Mesopotamian Dramaturgies by Kutluğ Ataman
An exhibition for Brighton Festival 2011, UK
7 May – 29 May 2011
The I organisation I directed from 2010-2014, Lighthouse was delighted to be part of Brighton Festival 2011 guest directed by Nobel Peace laureate Aung San Suu Kyi. We partnered with the festival on the presentation of two major exhibitions by contemporary artists, Kutluğ Ataman (Turkey) and Lynette Wallworth (Australia).
Animating the atmospheric disused space of the Old Municipal Market in Brighton, Kutluğ’s site-specific exhibition brought together two works which used the theme of water to meditate on political change. The centrepiece was the world premiere of Mayhem. This new multi-screen film installation, co-commissioned by Brighton Festival, used water is to subtly symbolise the transformational energy of revolution. It was presented with Su, a video installation shown in the UK for the first time.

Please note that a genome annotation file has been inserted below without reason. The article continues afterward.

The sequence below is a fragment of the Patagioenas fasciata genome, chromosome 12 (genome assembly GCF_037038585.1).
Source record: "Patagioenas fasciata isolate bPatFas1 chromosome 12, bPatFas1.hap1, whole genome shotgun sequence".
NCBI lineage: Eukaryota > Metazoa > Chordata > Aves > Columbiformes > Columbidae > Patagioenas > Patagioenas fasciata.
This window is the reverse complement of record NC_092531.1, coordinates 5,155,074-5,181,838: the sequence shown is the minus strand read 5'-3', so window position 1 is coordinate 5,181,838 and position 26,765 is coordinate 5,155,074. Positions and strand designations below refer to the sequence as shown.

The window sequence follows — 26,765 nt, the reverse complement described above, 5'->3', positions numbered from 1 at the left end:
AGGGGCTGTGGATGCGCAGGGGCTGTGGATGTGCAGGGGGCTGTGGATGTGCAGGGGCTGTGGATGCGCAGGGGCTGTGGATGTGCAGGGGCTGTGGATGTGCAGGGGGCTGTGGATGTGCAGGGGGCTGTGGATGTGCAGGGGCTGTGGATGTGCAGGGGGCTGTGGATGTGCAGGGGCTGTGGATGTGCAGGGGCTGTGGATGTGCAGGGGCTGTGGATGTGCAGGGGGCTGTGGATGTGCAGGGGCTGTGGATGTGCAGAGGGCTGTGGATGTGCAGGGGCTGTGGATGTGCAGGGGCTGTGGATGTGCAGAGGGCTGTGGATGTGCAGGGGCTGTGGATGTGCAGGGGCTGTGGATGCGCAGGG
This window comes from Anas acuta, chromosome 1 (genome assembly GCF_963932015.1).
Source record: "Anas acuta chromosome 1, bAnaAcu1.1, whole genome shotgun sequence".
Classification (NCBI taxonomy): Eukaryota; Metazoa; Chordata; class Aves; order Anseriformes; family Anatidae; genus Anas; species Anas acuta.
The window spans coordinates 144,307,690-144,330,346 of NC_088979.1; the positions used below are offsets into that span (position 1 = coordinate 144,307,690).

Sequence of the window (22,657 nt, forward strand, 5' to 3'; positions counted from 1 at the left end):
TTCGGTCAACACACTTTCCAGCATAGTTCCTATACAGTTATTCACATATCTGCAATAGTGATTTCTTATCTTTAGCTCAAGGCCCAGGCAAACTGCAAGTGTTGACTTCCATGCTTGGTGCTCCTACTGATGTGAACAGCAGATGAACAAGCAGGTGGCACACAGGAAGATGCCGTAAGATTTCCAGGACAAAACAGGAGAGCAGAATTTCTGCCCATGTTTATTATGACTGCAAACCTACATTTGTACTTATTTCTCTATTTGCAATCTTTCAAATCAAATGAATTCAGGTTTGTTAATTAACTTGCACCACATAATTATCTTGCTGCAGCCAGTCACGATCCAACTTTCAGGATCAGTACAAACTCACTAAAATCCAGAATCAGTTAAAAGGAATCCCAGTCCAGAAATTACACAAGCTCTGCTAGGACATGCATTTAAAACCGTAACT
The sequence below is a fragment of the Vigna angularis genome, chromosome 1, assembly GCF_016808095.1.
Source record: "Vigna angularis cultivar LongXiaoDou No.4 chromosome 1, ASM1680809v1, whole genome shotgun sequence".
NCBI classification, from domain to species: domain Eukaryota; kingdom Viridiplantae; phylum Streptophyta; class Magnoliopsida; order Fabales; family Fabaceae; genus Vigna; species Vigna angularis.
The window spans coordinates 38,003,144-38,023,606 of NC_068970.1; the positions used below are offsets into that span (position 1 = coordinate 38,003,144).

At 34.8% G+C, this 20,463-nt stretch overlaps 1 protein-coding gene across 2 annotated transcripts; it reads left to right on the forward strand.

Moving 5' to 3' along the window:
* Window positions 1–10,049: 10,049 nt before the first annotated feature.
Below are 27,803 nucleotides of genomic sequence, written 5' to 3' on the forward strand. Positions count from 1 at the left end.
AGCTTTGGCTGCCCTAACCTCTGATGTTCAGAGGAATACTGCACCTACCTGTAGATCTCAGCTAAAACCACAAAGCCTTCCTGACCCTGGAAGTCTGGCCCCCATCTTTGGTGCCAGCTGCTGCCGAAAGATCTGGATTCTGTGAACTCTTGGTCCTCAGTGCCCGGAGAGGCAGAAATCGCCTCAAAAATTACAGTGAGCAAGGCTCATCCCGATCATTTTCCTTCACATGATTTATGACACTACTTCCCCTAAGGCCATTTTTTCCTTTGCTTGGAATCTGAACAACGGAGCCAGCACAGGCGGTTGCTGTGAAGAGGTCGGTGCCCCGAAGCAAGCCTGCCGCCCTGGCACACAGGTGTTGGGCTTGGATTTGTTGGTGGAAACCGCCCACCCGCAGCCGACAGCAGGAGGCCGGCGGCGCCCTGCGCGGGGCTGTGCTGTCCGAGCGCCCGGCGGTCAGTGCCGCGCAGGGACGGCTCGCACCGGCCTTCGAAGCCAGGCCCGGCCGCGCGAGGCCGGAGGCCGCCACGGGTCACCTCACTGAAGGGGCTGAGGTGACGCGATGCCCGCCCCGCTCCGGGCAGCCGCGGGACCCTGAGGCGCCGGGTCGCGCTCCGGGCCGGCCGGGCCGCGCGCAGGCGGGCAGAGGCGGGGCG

The festival celebrated themes of freedom of expression, liberty, and the power of the individual voice in society, inspired by its guest curator, Aung San Suu Kyi. Mayhem by Kutluğ Ataman strongly resonated with these themes, at a time where revolutionary change was sweeping through Kutluğ’s own region. Kutluğ passionately believes in the need for democracy and freedom of expression in his native Turkey, and in the wider region.
In Mayhem, Kutluğ transported us to another Mesopotamia – “la Mesopotamia” in Argentina, itself located between the Paraná and Uruguay rivers. Here, in what Ataman describes as an “alternative promised land”, we were confronted by the spectacular and chaotic energy of the Iguazu Falls. In what he referred to as a direct response to the uprisings taking place in his own region, Kutluğ cast water as both a cleansing and destructive force. Just as water shapes and transforms nature, the Arab Spring is sweeping aside old structures and allowing new ones to evolve.
Showing alongside Mayhem was Su. This work takes its name from the Turkish word for water. It was filmed over a year, and illustrates the different moods of the Bosphorus strait, the narrow strip of water that separates Europe from Asia.